Tell The FCC to Stop Big Media in your home town
The Federal Communications Commission and industry lobbyists are trying to let huge media companies get even bigger by resurrecting the same rule changes that millions of Americans rejected in 2003.
Recently, FCC Chairman Kevin Martin began the process of relaxing ownership rules. If he prevails, we will see the further demise of local news, independent voices and critical journalism.
In 2003, your letters and calls stopped this nonsense. Now we need to do it again.
This is the first step in Chairman Martin’s calculated effort to gut some of the last remaining limits on media ownership.
When the FCC last tried to change these rules under then-Chairman Michael Powell, some 3 million people contacted the FCC and Congress to oppose the action. The rule changes were later overturned by the courts, sending the FCC back to the drawing board.
Now Chairman Martin — backed by the biggest media giants — is angling to eliminate the newspaper-broadcast “cross-ownership” ban that prevents a single conglomerate from owning the major daily newspaper as well as radio and TV stations in a single market. And he wants to lift local ownership caps on how many TV stations one company can own in your town.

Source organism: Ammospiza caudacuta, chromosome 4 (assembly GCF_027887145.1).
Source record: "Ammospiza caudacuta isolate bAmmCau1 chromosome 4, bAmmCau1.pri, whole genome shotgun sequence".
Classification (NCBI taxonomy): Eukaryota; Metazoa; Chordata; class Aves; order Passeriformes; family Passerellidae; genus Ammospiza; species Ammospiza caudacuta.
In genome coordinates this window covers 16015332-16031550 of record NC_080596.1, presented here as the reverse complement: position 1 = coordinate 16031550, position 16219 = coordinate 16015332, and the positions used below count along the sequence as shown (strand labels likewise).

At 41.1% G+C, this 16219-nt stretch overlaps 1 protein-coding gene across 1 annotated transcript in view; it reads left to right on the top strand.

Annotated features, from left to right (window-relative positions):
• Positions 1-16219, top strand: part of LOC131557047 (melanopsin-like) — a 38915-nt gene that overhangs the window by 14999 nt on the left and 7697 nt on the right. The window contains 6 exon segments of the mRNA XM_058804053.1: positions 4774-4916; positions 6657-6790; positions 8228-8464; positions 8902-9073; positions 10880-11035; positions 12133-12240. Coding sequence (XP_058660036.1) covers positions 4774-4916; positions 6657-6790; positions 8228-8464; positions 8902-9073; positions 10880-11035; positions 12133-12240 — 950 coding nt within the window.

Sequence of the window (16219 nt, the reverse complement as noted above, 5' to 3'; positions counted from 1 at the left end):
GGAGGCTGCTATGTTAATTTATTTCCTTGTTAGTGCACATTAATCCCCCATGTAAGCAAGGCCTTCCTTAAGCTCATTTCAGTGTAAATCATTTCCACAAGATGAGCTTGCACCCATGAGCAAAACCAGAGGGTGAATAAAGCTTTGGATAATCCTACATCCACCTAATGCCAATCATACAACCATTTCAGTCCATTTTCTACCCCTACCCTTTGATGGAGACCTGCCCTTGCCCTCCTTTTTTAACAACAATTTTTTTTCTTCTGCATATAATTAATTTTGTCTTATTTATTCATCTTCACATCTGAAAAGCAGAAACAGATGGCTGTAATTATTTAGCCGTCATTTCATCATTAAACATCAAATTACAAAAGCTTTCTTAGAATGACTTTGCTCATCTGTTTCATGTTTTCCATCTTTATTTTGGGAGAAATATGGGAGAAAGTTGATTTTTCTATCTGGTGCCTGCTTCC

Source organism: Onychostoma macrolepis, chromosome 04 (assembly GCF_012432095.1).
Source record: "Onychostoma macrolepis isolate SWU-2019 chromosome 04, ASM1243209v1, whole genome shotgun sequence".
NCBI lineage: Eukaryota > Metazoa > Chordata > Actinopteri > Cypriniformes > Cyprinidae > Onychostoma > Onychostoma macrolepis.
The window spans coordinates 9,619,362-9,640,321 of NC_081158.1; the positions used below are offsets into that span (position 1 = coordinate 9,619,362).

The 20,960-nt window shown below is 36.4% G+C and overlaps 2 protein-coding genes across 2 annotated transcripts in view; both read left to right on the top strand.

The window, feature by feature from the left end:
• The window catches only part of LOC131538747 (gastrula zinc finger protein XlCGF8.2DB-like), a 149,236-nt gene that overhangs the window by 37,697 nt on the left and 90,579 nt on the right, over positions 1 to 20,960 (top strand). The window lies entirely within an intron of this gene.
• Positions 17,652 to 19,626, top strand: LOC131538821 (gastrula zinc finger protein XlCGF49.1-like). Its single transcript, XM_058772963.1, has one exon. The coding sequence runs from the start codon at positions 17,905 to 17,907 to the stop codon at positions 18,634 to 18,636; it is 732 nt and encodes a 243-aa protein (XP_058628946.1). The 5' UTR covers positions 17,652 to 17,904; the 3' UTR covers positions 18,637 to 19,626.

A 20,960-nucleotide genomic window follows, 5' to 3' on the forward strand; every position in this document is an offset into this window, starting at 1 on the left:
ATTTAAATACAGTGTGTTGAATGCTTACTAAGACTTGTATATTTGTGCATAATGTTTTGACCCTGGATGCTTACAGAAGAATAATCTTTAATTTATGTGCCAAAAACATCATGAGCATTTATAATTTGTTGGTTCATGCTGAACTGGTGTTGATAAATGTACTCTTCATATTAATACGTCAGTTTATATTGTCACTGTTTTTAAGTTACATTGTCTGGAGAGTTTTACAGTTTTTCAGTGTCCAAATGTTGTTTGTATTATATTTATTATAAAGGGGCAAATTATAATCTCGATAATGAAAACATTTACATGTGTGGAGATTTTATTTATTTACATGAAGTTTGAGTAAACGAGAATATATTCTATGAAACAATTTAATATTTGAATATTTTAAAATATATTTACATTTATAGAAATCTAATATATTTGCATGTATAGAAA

If these rule changes were approved, one company could own the major paper, eight radio stations and three television stations in the same city.
A handful of huge companies already control nearly all of the media in America. Such concentration destroys local news, sidelines dissenting views, and stifles competition. When we allow one company to own everything, we lose the diversity of views that is the lifeblood of our democracy.
Today, a diverse alliance of groups launched the www.StopBigMedia.com Coalition to make sure that the public voice is heard before Washington policymakers sell what’s left of the local and independent media.
The only way we’ll win is to flood the FCC docket with more than a million public comments opposing further media consolidation.
Your action today makes a difference.
Robert W. McChesney